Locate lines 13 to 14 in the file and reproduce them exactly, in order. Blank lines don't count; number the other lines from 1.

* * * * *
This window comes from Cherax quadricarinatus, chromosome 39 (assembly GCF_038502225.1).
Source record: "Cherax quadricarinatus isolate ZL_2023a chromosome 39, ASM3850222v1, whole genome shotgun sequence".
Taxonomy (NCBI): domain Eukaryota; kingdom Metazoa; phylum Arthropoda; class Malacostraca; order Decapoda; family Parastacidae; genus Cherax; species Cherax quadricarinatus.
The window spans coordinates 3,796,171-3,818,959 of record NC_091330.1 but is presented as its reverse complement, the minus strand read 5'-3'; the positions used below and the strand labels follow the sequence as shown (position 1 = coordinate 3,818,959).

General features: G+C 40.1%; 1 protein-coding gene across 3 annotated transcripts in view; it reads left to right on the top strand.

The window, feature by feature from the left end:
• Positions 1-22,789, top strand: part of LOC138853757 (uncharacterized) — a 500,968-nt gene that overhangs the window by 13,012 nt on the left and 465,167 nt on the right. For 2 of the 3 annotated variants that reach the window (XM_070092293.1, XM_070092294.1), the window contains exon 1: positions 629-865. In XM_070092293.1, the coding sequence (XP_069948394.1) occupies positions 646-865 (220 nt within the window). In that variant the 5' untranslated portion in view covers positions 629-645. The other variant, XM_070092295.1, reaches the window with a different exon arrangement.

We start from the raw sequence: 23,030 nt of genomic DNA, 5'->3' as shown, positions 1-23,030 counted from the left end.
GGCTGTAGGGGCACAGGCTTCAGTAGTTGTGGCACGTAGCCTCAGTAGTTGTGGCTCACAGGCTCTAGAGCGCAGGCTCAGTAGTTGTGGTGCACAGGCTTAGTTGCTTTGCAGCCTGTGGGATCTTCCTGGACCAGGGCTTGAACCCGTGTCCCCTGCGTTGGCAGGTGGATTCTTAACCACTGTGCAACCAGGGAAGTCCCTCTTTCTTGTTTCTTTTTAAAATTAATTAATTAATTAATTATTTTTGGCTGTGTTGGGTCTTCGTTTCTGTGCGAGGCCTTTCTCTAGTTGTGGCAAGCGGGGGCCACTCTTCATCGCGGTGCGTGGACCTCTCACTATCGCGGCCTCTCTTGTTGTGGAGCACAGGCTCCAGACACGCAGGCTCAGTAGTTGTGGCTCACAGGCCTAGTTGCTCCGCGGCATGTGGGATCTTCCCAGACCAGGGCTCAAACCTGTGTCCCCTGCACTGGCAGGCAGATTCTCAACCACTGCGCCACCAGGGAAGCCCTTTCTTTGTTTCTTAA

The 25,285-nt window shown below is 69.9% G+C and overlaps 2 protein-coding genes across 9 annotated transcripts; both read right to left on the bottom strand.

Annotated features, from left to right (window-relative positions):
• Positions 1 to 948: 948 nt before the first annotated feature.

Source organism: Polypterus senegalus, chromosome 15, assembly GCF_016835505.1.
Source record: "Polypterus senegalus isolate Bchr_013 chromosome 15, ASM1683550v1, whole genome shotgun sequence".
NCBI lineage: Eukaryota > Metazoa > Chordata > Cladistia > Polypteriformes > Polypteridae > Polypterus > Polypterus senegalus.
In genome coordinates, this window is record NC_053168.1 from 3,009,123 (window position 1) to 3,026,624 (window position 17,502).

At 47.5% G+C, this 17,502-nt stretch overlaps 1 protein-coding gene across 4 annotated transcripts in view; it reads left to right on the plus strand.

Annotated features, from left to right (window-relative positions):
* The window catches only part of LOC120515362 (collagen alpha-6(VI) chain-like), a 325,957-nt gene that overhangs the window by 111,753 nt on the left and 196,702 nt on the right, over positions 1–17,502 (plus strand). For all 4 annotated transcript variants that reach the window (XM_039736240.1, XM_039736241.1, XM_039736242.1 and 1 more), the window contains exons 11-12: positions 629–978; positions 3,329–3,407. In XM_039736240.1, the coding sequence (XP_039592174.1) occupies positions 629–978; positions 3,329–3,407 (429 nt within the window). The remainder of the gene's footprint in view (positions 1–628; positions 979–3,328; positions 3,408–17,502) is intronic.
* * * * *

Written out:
Source organism: Polypterus senegalus, chromosome 15, assembly GCF_016835505.1.
Source record: "Polypterus senegalus isolate Bchr_013 chromosome 15, ASM1683550v1, whole genome shotgun sequence".